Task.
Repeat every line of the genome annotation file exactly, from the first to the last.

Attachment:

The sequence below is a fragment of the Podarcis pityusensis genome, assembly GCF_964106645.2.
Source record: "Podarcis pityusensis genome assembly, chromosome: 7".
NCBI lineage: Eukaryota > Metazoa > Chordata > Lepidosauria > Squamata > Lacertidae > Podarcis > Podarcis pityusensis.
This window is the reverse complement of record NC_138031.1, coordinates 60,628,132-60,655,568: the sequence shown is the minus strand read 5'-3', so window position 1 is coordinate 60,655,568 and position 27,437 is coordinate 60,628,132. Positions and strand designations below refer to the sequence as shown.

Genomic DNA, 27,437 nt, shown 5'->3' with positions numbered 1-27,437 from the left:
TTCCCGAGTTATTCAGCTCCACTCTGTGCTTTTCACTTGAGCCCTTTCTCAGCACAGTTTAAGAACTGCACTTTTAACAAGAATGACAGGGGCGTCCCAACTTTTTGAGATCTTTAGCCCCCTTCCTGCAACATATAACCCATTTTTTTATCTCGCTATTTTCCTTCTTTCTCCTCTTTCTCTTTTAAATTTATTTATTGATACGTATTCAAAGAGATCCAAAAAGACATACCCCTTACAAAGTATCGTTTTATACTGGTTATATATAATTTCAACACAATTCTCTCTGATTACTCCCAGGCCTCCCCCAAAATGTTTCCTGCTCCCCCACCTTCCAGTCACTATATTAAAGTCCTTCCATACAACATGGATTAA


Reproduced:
The sequence below is a fragment of the Podarcis pityusensis genome, assembly GCF_964106645.2.
Source record: "Podarcis pityusensis genome assembly, chromosome: 7".
NCBI lineage: Eukaryota > Metazoa > Chordata > Lepidosauria > Squamata > Lacertidae > Podarcis > Podarcis pityusensis.
This window is the reverse complement of record NC_138031.1, coordinates 60,628,132-60,655,568: the sequence shown is the minus strand read 5'-3', so window position 1 is coordinate 60,655,568 and position 27,437 is coordinate 60,628,132. Positions and strand designations below refer to the sequence as shown.

Genomic DNA, 27,437 nt, shown 5'->3' with positions numbered 1-27,437 from the left:
TTCCCGAGTTATTCAGCTCCACTCTGTGCTTTTCACTTGAGCCCTTTCTCAGCACAGTTTAAGAACTGCACTTTTAACAAGAATGACAGGGGCGTCCCAACTTTTTGAGATCTTTAGCCCCCTTCCTGCAACATATAACCCATTTTTTTATCTCGCTATTTTCCTTCTTTCTCCTCTTTCTCTTTTAAATTTATTTATTGATACGTATTCAAAGAGATCCAAAAAGACATACCCCTTACAAAGTATCGTTTTATACTGGTTATATATAATTTCAACACAATTCTCTCTGATTACTCCCAGGCCTCCCCCAAAATGTTTCCTGCTCCCCCACCTTCCAGTCACTATATTAAAGTCCTTCCATACAACATGGATTAA